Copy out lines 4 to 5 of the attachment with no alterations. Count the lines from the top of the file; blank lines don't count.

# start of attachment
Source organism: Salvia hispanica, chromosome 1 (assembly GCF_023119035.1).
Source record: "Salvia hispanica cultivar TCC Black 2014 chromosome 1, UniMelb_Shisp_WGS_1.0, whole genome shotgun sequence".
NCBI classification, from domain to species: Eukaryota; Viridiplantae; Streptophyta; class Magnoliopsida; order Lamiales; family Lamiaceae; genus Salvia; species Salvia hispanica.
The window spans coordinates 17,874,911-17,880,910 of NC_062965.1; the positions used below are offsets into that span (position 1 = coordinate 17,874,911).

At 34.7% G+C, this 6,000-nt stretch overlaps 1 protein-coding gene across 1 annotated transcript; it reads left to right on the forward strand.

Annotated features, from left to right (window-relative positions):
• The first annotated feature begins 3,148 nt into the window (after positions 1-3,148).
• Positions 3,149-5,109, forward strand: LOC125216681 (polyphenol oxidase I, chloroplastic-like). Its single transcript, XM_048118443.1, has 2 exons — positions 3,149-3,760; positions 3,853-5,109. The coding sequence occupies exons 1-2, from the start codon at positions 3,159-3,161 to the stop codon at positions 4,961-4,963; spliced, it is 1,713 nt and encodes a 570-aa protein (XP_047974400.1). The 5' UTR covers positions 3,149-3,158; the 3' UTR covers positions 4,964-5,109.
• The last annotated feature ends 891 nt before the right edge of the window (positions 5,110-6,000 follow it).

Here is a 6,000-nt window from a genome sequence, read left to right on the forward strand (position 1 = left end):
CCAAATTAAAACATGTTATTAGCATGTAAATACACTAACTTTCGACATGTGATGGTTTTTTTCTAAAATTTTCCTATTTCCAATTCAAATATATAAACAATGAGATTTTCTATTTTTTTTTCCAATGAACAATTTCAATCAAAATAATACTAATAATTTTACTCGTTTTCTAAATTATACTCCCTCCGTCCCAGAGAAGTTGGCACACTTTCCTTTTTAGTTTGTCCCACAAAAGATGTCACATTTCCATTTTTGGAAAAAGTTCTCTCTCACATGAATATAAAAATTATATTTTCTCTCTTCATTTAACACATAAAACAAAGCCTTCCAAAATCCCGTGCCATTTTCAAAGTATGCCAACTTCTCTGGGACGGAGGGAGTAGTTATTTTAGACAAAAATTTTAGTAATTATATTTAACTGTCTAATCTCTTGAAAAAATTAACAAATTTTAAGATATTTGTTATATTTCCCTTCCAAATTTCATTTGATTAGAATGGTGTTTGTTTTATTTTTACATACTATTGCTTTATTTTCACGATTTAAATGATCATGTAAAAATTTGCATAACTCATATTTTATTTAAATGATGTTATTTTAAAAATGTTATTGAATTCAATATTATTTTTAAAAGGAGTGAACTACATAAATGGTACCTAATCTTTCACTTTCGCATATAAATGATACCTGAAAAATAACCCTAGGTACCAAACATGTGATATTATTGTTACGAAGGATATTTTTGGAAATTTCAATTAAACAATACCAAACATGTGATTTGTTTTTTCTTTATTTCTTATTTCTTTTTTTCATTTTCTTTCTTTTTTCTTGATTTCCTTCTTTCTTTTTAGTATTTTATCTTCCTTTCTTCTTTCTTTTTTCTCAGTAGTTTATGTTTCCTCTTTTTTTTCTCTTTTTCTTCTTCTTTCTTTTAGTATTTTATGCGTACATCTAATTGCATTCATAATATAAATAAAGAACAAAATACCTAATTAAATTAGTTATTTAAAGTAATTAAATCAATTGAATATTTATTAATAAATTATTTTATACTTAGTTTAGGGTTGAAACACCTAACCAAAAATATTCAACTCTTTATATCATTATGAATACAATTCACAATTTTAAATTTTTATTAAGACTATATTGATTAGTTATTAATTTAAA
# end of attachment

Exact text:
The window spans coordinates 17,874,911-17,880,910 of NC_062965.1; the positions used below are offsets into that span (position 1 = coordinate 17,874,911).

At 34.7% G+C, this 6,000-nt stretch overlaps 1 protein-coding gene across 1 annotated transcript; it reads left to right on the forward strand.